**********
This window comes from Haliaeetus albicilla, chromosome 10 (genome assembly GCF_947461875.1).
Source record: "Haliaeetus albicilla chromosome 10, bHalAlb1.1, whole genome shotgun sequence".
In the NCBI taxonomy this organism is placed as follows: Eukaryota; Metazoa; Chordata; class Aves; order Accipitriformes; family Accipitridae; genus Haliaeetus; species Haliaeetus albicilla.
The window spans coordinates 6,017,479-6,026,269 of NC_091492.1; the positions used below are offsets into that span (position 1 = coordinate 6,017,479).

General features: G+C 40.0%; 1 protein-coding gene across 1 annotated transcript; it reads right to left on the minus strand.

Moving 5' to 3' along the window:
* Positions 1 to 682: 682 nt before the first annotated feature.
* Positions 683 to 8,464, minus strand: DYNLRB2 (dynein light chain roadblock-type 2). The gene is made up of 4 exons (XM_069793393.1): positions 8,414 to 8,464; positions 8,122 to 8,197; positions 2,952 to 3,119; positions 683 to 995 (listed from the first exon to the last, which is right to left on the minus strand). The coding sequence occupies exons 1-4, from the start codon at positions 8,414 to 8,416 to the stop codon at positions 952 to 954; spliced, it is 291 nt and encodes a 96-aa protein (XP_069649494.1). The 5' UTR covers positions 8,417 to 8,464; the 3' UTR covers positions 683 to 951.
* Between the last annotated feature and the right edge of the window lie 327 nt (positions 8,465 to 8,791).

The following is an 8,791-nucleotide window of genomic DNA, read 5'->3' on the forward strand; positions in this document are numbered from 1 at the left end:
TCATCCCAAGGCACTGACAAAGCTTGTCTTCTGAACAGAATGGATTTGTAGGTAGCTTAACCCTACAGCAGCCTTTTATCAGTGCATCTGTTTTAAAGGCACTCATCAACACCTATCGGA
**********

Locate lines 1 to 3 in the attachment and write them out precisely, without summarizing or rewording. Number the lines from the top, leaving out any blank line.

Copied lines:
This window comes from Haliaeetus albicilla, chromosome 10 (genome assembly GCF_947461875.1).
Source record: "Haliaeetus albicilla chromosome 10, bHalAlb1.1, whole genome shotgun sequence".
In the NCBI taxonomy this organism is placed as follows: Eukaryota; Metazoa; Chordata; class Aves; order Accipitriformes; family Accipitridae; genus Haliaeetus; species Haliaeetus albicilla.